Was com­pleted and re­leased

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young pro­tégé. When he re­turned to Cal­i­for­nia in 1969, the bull­fighter be­came a film direc­tor, al­low­ing Or­son to ex­pand his film into a play­ful cri­tique of the in­dus­try that had in­vented and half-de­stroyed him.

Film­ing be­gan in 1970, af­ter Welles had cast his old friend John Hus­ton as Jake Han­naford, the bul­ly­ing mono­ma­niac at the cen­tre of the movie.

Han­naford, des­per­ate to be taken se­ri­ously by his peers, has made a slow-mov­ing, pompous art movie which ap­pears in long ex­cerpts in Welles’ film and was in­tended as a pas­tiche of An­to­nioni. But at a party for his 70th birth­day, Han­naford’s guests mock him be­hind his back, while he him­self pur­sues an ac­tor he’s ob­sessed with and is pur­sued by a shrewish film jour­nal­ist who was surely modelled on Pauline Kael, not a critic dear to Or­son’s heart.

Welles shot those party scenes boldly and bril­liantly, arm­ing his guests with 8mm cam­eras to al­low for mul­ti­ple per­spec­tives. By 1972, he claimed that “96pc” of the film was in the can, but as usual he was spoof­ing, and prin­ci­pal photography didn’t con­clude un­til Jan­uary, 1976.

By that point, un­for­tu­nately, other prob­lems had arisen. Though his ex­pe­ri­ences as a guerilla au­teur in Europe had taught him to shoot fast and make do, Or­son had al­ways been ter­ri­ble with money. And while ini­tially he’d used his and his part­ner Oja Ko­dar’s money to fund the shoot, he was even­tu­ally forced to find other back­ers.

The film’s co-pro­ducer, Do­minique An­toine, be­gan ne­go­ti­a­tions with an Ira­nian busi­ness­man, who turned out to be the Shah’s brother-in-law. A Span­ish as­so­ciate would be the go-be­tween, and the Ira­ni­ans agreed to front up $250,000. But as the months passed and the Spa­niard kept com­ing back empty handed, even the fi­nan­cially gullible Welles be­gan to smell a rat.

That greedy go-be­tween is al­leged to have been the pro­ducer An­drés Vi­cente Gómez, who has al­ways de­nied mak­ing off with the Ira­nian dough. What­ever hap­pened to it, Welles was left with­out the money to edit his film in the com­plex and ex­pen­sive way he’d wanted. And in 1979, when the Shah of Iran was de­posed, the Ay­a­tol­lah’s rev­o­lu­tion­ary government claimed own­er­ship of the only com­plete and pristine print. So did the French government, which would have been more in­clined to re­turn it to Or­son, but in­stead a messy stale­mate left the film — and its maker — in limbo.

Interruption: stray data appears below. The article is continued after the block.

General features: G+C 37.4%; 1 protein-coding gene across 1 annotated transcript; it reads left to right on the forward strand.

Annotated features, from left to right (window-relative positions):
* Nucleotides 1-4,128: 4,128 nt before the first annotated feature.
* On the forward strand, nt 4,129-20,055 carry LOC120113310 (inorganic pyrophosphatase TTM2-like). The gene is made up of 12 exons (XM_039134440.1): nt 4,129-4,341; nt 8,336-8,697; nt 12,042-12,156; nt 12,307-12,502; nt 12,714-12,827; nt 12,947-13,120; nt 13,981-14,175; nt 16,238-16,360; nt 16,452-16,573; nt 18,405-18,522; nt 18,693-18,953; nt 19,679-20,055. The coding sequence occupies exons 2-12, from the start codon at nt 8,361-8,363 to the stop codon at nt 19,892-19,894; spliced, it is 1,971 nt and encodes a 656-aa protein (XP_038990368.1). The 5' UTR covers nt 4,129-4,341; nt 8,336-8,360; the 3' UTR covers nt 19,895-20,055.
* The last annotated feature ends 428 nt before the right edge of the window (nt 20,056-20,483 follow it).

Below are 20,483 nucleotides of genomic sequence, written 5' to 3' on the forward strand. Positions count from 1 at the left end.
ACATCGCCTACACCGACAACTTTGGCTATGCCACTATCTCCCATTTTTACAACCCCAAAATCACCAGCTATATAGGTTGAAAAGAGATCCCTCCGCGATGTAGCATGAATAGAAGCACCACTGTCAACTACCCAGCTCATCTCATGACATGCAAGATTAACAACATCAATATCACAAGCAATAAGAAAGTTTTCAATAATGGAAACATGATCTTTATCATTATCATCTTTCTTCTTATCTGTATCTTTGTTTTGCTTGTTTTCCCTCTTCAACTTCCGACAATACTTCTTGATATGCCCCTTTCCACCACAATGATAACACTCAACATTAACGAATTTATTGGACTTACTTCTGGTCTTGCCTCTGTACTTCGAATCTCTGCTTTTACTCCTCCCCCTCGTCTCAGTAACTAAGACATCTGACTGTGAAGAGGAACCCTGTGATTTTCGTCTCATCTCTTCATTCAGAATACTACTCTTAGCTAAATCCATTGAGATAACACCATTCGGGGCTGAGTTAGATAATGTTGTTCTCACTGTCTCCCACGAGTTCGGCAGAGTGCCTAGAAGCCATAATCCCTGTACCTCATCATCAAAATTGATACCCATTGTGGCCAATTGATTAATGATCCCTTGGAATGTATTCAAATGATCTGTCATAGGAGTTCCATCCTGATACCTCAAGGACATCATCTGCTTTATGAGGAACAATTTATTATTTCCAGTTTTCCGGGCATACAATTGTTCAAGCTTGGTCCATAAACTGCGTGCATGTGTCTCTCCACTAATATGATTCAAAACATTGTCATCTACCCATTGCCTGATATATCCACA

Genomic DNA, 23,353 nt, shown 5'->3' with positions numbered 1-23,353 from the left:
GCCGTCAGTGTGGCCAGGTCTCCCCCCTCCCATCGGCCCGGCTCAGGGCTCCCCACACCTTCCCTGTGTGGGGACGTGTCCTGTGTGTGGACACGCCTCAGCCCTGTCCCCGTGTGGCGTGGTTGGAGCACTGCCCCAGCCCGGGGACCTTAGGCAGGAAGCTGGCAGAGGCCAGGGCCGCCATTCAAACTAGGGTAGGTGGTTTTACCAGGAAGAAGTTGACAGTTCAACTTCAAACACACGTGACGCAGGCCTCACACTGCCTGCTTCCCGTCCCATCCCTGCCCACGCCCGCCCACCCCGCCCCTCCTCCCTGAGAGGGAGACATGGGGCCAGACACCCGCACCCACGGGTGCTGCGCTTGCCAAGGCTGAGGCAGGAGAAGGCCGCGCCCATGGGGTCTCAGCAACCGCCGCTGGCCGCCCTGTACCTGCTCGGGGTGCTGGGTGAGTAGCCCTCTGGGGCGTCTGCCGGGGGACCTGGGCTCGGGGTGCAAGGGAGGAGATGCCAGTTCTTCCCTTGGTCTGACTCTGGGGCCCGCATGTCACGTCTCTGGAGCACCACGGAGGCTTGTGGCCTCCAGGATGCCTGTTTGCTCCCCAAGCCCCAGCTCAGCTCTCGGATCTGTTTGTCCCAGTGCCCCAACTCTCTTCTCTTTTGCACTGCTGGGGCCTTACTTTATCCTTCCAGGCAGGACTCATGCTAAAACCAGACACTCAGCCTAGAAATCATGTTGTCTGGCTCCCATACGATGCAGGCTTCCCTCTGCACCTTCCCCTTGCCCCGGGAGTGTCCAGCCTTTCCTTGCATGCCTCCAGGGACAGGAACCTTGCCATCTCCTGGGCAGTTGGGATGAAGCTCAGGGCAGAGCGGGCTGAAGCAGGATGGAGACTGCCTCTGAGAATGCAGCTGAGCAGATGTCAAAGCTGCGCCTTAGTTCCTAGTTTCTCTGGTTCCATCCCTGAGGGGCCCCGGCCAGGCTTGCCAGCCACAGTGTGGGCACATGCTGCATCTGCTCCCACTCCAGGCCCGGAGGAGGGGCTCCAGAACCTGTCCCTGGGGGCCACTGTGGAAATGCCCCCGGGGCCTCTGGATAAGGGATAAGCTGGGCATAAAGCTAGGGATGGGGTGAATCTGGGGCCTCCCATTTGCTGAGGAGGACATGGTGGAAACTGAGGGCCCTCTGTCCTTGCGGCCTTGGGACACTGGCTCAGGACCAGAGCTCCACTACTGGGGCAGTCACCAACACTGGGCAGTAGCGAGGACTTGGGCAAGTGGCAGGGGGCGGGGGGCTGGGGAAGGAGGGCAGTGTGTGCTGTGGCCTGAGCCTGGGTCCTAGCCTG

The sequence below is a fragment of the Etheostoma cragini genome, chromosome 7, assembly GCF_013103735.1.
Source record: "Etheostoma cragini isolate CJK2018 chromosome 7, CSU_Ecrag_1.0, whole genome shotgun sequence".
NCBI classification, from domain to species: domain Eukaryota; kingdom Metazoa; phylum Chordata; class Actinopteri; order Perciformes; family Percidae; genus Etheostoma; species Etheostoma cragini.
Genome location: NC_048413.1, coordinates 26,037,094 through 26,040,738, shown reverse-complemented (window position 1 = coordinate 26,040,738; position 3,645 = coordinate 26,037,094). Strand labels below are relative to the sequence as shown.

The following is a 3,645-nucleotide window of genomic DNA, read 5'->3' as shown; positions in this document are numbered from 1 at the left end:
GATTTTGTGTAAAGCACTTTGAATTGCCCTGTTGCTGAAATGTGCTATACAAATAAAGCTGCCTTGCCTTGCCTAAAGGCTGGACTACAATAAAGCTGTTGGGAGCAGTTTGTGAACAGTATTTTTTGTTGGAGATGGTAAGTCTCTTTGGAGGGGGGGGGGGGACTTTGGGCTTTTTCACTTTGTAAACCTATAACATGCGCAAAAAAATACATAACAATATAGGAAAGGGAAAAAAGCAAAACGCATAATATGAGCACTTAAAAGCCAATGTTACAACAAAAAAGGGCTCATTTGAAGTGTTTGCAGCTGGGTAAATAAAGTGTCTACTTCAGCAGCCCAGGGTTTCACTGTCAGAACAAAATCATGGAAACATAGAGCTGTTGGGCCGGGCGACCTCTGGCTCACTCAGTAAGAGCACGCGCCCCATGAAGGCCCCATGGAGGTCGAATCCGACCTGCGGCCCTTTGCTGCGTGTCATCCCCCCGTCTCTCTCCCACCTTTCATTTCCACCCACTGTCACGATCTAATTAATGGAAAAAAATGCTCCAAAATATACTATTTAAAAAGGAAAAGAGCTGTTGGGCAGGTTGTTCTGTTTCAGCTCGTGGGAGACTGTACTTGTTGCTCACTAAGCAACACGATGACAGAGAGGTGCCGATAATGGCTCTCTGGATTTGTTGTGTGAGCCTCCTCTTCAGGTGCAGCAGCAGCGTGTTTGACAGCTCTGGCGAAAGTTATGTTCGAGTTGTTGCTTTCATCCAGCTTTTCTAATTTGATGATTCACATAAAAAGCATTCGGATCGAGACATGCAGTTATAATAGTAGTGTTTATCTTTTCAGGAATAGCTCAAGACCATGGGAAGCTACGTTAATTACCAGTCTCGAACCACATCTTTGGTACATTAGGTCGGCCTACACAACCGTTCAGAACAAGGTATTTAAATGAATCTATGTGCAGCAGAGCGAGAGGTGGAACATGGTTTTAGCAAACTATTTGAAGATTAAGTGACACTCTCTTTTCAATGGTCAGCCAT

I re­mem­ber as a child see­ing a fat man dressed in black wan­der across the screen of our Tele­funken mut­ter­ing ami­ably about sherry. “Who is he?” I asked my dad. “Or­son Welles,” he said. I sought no clar­i­fi­ca­tion.

In the last decade of his life, Or­son be­came a show pony, do­ing TV ads and turn­ing up on chat shows to tell tall tales about his film-mak­ing ad­ven­tures. He chewed cigars and wore a Mephisto beard and seemed like a par­ody of the ge­nius artist. And all the while, he tin­kered away at an in­com­plete print of the film he hoped would even­tu­ally see the light of day.

Peter Bog­danovich, who put him up in his Bev­erly Hills man­sion for two years and would be­come a kind of Saint Peter to Or­son’s Je­sus, later said that Welles once made him prom­ise that, if he died, the young direc­tor would do all in his power to en­sure that The Other Side of the Wind was com­pleted and re­leased.

Bog­danovich can­not have known how very long that would take, but must now be im­mensely sat­is­fied with the large part he played in sav­ing the film. But Welles never got to see it play, and must have wor­ried that it would join the long list of projects he’d started and left un­fin­ished.

In­cred­i­bly, for a man who started his di­rect­ing ca­reer at 25, Or­son Welles only com­pleted 13 fea­tures. He was an ar­ro­gant, grandiose char­ac­ter, not al­ways easy to deal with, but Hol­ly­wood did a ter­ri­ble job of it. The bril­liance with which he’d shot to fame by co-writ­ing, di­rect­ing, pro­duc­ing and star­ring in the in­stant mas­ter­piece Cit­i­zen Kane was never for­got­ten, also never forgiven, and from the very start, Tin­sel­town was brim­ming with en­e­mies keen to see him fail.

In 1970, when Or­son was given a life­time achieve­ment Os­car by the Acad­emy, John Hus­ton took to the stage at the Os­cars to accept it in his col­league’s stead. “I’ll drop this off to Or­son in Spain on my way back to Ireland,” Hus­ton said. But Welles was a cou­ple of miles away, in Bev­erly Hills, hiding out but prob­a­bly watch­ing, com­plexed as ever about what Hol­ly­wood thought of him. It would ig­nore Welles point­edly un­til the bit­ter end.

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